We waited a while, and then finally called a cab to pick us up and take us farther down the highway to a good hitching place. Not too long after we got out of the yellow cab, and guy in a rented SUV pulled over and picked us up. He was an Alaska native who worked on the pipelines up north, and was on his way to see his mother for the first time in three years. He took us all the way to the Girdwood turn off. From here we couldn’t quite figure out the best way to get where we were going. Our car was up the road near the actual town, but it was at the top of an 11 mile dirt road that not many people used. We hitched a ride up with a Mexican family who was showing one of their relatives around and they took us up just past a restaurant called the Double Musky. This place was happening. Casey said it was one of the nicer restaurants in Alaska, which was odd because it was so far up this dirt road. Casey stood outside to see if he could find a ride, and I went in to talk to the bartender and see if she had any friends that we might be able to bribe into taking us up the hill.

While I was asking, a girl (Kim) who was at the bar spoke up and said that she lived at the top of the hill and would take us up when she was done eating. I grabbed Casey from outside and we sat down for a beer. Kim and her friend finished, and then told us that we should leave because it didn’t look like he was coming. We asked who was he, and she said that Harrison Ford was supposed to be eating at the restaurant that night. They walked out the front and we went out the back to grab our bags. When we came around the side of the restaurant, there was a silver SUV parked in front, and Harrison Ford and Calista Flockhart got out. He had a bottle of wine and looked very, very old. Kim went up and shook his hand, welcoming him to Girdwood, while Casey and I stood behind her trying to figure out what was going on. We didn’t recognize him at first. The was also an extremely large woman who had enough make up on to paint a house. She was almost yelling at Harrison that they had the same birthday, she must have said it about 15 times. She finally left, and we piled into Kim’s car for the ride up the hill.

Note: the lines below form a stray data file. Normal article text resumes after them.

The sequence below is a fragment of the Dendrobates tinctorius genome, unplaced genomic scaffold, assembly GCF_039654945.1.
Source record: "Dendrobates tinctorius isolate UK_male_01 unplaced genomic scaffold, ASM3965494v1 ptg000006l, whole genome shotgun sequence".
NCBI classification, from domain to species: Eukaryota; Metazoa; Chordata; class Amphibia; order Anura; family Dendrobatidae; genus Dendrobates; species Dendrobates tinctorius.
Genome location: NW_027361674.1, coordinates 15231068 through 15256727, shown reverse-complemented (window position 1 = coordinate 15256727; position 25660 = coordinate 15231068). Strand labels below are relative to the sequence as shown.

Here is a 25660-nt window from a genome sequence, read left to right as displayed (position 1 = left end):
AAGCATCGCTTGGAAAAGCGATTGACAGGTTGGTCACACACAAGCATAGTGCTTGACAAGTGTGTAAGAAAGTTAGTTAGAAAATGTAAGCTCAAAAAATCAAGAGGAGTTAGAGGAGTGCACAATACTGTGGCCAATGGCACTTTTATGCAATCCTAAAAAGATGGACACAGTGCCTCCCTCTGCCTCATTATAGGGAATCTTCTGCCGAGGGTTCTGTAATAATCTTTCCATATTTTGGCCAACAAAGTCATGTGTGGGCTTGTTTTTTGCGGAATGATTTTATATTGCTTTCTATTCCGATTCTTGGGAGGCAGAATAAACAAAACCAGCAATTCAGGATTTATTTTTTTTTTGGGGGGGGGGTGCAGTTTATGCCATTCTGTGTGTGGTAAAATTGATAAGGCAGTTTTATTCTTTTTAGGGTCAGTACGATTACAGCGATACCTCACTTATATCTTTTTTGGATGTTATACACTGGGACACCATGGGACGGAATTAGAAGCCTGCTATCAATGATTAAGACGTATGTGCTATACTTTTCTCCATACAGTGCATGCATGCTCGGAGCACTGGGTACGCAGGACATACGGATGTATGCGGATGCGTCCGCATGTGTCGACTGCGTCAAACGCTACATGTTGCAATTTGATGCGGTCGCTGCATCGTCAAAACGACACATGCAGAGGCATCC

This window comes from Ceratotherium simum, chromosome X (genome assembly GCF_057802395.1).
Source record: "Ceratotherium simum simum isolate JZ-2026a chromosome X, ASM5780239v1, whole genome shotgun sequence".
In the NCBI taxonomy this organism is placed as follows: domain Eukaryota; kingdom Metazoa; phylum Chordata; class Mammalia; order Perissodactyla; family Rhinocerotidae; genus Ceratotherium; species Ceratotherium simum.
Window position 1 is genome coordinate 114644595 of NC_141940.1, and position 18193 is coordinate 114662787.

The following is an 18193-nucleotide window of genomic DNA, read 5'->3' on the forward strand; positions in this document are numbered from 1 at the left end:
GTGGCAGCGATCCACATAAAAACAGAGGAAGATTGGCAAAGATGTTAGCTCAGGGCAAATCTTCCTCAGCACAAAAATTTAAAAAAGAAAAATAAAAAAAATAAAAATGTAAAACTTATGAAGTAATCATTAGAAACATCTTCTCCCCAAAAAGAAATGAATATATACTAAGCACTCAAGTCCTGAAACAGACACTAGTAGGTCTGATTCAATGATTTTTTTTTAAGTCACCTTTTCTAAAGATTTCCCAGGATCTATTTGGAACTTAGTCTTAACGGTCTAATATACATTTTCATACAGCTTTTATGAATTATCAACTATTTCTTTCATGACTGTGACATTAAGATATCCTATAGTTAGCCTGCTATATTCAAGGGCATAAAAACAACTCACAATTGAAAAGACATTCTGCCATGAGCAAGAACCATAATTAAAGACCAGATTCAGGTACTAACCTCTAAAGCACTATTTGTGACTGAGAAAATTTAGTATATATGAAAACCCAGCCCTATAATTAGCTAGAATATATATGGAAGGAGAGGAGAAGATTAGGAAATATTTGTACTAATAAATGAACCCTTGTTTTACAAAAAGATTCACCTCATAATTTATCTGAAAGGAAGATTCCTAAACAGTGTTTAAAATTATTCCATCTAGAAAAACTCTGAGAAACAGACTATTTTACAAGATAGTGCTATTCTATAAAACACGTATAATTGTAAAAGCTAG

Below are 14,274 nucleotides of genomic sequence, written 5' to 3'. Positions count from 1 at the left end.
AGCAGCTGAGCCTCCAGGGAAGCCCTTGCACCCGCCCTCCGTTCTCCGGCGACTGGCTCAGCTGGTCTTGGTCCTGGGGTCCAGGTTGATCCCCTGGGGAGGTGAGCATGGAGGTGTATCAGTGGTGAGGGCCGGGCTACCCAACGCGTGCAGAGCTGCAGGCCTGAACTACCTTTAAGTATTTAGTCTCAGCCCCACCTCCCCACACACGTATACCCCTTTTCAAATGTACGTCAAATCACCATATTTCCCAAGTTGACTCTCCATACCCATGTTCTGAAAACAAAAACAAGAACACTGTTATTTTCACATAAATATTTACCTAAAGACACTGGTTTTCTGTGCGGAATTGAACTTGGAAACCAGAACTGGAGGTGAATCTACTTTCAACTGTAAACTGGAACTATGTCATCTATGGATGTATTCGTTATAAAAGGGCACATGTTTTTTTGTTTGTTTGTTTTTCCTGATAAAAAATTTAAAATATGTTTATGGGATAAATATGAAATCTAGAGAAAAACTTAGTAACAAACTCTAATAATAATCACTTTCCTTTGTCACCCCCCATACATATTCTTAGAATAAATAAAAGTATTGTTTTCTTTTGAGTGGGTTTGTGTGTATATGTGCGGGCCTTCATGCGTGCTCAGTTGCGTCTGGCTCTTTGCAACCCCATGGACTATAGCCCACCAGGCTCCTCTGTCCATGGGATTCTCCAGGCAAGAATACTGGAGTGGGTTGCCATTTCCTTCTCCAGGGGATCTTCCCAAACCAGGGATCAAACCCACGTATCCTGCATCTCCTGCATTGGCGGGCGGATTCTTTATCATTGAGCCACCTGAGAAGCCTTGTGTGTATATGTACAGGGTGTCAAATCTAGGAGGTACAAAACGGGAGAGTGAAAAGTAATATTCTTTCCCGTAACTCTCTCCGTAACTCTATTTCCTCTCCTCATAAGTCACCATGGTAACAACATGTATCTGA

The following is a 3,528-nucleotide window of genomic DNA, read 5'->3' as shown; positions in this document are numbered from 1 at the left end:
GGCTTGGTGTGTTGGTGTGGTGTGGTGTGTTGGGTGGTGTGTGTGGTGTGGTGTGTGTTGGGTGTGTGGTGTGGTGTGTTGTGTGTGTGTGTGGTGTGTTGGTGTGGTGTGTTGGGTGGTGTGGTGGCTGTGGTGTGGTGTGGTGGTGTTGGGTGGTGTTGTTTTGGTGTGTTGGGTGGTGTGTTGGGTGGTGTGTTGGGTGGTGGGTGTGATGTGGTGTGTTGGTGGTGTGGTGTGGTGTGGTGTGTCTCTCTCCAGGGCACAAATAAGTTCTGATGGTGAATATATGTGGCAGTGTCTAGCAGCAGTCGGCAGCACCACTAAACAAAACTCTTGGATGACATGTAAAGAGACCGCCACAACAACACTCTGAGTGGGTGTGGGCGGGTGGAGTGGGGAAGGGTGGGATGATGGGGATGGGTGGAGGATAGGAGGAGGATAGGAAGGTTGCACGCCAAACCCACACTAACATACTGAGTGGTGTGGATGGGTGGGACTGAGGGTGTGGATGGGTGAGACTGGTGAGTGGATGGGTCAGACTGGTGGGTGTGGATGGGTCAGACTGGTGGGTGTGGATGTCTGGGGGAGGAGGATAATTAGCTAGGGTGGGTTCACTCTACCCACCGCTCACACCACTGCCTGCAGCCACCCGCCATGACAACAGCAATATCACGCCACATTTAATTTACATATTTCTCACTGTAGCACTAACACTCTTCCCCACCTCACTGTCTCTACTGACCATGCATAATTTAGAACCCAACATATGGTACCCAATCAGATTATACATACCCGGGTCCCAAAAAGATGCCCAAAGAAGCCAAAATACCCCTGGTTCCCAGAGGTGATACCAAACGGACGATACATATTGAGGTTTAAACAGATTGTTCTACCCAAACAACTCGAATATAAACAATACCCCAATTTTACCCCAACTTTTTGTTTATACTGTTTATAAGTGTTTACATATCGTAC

Kim had a purebred German Sheppard named Echo in her car who was trained as a rescue dog. She had me hide behind a car in a parking lot and Echo found me, ran back to her and led her to me. Pretty cool.

(Kim, Me, Echo, Casey)

Casey and I got our car, thanked Kim, and headed back towards Eagle river to pick up the rest of the guys. We got a call saying they had found a ride and were headed our way, so we parked in a gas station and waited for them. It turns out that they got to the visitors center about three hours after us and it was closed, leaving them stranded with no cell reception. Luckily someone else showed up at the center, and they had arranged to be picked up, so they got a ride out with them.

We arrived back at home at about 1:30 am tired, but incredibly glad we had done the trip.